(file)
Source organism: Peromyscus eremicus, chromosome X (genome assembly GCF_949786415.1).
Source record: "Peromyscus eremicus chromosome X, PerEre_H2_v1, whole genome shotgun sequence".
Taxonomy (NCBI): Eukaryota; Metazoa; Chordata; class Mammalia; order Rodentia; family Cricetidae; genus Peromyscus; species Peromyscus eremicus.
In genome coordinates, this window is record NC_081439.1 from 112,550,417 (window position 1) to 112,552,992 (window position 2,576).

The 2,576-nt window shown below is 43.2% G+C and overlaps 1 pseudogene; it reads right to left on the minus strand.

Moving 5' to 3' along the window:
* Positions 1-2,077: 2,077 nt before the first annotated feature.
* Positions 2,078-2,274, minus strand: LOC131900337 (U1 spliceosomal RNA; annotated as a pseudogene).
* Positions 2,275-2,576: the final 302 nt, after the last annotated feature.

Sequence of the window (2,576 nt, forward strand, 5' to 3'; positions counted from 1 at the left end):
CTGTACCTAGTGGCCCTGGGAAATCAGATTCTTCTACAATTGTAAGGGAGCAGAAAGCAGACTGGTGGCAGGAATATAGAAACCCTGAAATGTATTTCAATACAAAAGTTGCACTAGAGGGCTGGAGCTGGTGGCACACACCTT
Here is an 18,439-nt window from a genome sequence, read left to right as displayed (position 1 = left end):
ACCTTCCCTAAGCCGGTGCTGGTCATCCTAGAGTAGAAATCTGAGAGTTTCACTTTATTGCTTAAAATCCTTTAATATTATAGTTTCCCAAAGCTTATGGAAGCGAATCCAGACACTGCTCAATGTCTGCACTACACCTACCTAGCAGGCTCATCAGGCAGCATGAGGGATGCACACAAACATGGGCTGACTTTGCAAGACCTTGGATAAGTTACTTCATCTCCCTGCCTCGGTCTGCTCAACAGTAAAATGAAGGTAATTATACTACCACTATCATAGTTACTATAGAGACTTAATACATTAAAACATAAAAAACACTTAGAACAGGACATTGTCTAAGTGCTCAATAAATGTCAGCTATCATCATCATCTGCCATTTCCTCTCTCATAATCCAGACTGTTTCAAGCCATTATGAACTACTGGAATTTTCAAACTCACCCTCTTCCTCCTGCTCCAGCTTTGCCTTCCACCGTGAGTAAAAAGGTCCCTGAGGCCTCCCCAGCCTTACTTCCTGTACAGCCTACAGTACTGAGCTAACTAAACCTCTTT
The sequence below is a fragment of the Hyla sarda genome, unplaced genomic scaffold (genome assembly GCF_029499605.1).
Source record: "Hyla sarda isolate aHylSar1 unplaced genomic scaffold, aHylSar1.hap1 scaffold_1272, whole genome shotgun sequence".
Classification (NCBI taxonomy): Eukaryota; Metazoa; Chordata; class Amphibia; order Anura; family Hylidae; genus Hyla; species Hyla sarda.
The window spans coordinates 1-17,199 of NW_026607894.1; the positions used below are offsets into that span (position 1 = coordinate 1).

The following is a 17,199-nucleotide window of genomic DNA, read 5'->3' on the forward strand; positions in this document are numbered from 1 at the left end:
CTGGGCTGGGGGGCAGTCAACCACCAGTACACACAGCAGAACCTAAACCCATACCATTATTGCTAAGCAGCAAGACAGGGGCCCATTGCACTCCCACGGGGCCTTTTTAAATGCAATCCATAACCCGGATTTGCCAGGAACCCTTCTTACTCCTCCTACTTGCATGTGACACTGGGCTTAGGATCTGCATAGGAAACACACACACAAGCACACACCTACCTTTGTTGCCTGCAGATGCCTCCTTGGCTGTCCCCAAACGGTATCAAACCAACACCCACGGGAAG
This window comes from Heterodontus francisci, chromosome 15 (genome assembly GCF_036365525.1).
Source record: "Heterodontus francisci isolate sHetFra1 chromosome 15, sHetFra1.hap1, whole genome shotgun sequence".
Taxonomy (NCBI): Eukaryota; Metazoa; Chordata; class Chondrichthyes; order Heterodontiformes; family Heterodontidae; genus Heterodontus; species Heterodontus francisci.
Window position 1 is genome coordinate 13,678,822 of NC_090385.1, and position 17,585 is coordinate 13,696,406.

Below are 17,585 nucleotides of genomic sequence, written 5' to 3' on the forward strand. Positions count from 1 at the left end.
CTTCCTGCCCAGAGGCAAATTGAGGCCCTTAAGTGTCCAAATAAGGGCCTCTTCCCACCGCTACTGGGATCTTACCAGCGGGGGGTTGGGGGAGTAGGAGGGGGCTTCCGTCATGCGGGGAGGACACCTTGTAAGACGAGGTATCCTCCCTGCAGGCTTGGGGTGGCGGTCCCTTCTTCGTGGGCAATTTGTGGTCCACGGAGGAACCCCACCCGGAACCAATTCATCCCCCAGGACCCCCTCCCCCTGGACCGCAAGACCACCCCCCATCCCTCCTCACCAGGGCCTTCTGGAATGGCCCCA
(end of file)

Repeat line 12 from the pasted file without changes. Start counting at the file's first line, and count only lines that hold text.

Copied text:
Here is an 18,439-nt window from a genome sequence, read left to right as displayed (position 1 = left end):